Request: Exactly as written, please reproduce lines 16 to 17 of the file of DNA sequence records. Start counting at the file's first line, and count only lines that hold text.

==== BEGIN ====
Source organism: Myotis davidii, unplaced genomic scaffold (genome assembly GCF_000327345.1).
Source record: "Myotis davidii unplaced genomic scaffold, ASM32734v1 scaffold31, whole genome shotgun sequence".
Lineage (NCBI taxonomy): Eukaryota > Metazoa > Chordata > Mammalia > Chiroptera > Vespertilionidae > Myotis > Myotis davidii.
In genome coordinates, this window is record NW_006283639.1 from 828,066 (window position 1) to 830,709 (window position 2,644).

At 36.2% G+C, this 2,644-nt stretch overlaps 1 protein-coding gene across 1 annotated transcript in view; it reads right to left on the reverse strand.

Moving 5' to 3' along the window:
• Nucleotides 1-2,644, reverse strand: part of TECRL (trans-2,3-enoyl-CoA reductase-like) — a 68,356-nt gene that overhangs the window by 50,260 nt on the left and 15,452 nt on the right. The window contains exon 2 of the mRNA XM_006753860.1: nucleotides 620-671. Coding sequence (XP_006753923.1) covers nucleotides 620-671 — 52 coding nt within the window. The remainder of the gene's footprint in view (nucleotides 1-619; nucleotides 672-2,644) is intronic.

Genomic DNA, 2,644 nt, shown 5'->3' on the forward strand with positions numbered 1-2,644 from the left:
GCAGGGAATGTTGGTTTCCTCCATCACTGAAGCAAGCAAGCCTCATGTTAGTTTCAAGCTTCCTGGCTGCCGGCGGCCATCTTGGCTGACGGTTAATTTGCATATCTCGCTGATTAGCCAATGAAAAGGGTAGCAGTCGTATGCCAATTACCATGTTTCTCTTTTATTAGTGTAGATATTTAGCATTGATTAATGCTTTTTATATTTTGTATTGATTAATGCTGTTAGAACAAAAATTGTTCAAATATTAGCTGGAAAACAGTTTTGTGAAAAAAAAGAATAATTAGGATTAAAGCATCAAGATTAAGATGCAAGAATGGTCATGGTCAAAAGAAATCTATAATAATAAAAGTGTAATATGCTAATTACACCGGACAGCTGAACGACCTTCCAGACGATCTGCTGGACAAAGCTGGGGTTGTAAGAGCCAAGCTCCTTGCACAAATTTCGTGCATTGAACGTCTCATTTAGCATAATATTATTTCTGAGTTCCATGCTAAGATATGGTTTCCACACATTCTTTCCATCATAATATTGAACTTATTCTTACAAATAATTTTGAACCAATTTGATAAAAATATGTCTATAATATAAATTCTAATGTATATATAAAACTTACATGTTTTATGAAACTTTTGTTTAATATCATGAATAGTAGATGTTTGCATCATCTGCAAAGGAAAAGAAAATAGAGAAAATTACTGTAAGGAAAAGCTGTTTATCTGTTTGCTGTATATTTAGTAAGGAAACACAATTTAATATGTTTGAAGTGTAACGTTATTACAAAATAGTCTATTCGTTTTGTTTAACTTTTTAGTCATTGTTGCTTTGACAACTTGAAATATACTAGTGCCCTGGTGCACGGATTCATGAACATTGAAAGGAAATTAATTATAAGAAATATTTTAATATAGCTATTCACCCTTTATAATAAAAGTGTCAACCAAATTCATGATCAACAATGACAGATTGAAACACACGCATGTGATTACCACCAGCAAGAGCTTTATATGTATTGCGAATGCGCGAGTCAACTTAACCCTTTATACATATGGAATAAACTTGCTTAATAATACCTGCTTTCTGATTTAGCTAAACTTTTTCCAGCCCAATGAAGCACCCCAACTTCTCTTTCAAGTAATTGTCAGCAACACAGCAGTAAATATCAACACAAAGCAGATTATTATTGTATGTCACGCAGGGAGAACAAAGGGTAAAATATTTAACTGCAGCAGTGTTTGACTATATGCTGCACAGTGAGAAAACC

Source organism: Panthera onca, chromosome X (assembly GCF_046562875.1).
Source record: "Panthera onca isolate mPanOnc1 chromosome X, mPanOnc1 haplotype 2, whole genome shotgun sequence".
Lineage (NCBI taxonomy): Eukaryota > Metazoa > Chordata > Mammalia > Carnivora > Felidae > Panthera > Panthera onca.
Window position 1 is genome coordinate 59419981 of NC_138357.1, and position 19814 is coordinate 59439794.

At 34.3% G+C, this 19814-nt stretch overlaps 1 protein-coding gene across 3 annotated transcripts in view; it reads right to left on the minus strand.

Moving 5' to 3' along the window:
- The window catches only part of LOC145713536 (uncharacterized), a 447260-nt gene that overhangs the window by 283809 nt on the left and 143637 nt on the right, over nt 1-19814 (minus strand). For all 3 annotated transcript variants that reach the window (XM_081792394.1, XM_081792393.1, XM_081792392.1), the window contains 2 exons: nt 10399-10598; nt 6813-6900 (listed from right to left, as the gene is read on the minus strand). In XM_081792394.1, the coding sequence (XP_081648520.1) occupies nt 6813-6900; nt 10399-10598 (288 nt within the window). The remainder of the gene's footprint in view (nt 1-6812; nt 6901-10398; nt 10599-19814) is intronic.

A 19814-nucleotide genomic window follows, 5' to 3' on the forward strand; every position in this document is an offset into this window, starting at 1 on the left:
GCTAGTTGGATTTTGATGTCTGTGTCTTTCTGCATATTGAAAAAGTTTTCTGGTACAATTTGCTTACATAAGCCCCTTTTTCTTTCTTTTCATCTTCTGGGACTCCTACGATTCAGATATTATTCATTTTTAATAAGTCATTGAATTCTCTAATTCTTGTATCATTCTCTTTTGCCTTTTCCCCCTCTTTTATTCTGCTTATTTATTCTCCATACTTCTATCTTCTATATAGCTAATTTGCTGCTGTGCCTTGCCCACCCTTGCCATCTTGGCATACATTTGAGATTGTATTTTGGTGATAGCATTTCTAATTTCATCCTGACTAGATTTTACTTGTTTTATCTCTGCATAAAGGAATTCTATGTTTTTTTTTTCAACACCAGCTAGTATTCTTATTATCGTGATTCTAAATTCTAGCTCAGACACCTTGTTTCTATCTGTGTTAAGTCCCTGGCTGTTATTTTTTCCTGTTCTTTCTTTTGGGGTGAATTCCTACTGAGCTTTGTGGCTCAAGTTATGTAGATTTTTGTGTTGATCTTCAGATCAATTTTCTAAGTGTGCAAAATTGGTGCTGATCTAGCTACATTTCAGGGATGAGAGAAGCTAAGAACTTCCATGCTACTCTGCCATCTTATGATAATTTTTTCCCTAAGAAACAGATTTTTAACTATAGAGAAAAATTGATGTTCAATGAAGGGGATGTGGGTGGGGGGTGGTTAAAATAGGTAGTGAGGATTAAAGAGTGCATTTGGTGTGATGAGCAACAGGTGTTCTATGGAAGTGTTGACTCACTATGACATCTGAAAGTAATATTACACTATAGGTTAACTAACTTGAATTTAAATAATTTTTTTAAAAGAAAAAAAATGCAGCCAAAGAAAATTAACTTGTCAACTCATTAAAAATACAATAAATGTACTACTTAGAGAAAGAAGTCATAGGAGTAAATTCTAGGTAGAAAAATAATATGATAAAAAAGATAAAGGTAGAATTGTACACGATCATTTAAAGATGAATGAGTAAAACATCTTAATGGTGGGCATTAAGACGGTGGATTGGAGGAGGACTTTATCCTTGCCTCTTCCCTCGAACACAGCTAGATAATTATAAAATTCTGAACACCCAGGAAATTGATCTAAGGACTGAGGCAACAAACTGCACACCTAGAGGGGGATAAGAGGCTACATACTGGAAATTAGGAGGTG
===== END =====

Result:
- The window catches only part of LOC145713536 (uncharacterized), a 447260-nt gene that overhangs the window by 283809 nt on the left and 143637 nt on the right, over nt 1-19814 (minus strand). For all 3 annotated transcript variants that reach the window (XM_081792394.1, XM_081792393.1, XM_081792392.1), the window contains 2 exons: nt 10399-10598; nt 6813-6900 (listed from right to left, as the gene is read on the minus strand). In XM_081792394.1, the coding sequence (XP_081648520.1) occupies nt 6813-6900; nt 10399-10598 (288 nt within the window). The remainder of the gene's footprint in view (nt 1-6812; nt 6901-10398; nt 10599-19814) is intronic.

A 19814-nucleotide genomic window follows, 5' to 3' on the forward strand; every position in this document is an offset into this window, starting at 1 on the left: